James Sherk and Todd Zywicki described, in a recent Wall Street Journal op-ed, a rather shocking and blatant sweetheart deal between this administration’s Progressives and the United Auto Workers, at the expense of two car companies’ other unsecured creditors and us taxpayers. I’ll just summarize the numbers; RTWT.
The UAW were unsecured creditors of GM and Chrysler via the UAW’s Voluntary Employee Beneficiary Association: the two companies owed VEBA $20.6 billion and $8 billion, respectively, stemming from why VEBA was created—to transfer to the union responsibility for its pension fund. Other unsecured creditors also were owed some $29 billion by these two companies. Under bankruptcy law, these two sets of creditors would have received equal shares of the bankrupts’ assets in situations where the assets were insufficient to make everyone whole. But under the Obama bailout, the UAW’s VEBA got 17.5% of the new GM and $9 billion in preferred stock and debt obligations, while the other creditors got 10% of the new GM and warrants to purchase 15% more in preferred stock. At today’s stock prices, that’s over $12 billion more than the other creditors got. With Chrysler, the imbalance was even greater: Chrysler’s non-union unsecured creditors were completely shut out—they got nada while the union got half the company and billions of dollars in a 9% promissory note. So much for equal treatment.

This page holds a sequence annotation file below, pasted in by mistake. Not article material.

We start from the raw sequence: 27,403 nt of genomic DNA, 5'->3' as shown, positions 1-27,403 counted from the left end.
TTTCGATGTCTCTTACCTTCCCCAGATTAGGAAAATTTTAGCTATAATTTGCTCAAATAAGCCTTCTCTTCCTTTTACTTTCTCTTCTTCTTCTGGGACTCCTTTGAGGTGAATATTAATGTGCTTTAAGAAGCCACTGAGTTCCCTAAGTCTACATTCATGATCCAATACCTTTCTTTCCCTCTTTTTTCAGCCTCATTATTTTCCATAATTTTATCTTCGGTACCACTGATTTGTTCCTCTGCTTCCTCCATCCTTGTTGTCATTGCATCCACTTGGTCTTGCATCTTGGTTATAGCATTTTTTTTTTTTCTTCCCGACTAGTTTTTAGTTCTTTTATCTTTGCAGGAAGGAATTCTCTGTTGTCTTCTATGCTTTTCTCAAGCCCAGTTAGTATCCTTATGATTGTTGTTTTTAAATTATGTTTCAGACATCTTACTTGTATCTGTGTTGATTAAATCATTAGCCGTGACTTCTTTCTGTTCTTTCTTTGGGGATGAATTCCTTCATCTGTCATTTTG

It gets “better.” Bankruptcy law allows bankrupts to improve their post-bankruptcy competitiveness by renegotiating union contracts to competitive rates. The Obama bailout didn’t allow this. New hires will come in, for now, at reduced wages, but the existing union employees retain their old highest-in-the-industry wages—higher by $9 an hour than their nearest competitor.
One outcome of this sweetheart deal is that, together with a little understood decision by GM to throw $1 billion at another company’s (Delphi) pension obligations, Sherk and Zywicki estimate the bailout cost was
increased…by $26.5 billion.
The Treasury expects the auto bailout to ultimately cost taxpayers $23 billion. The funds diverted to the UAW account for the taxpayers’ entire net loss.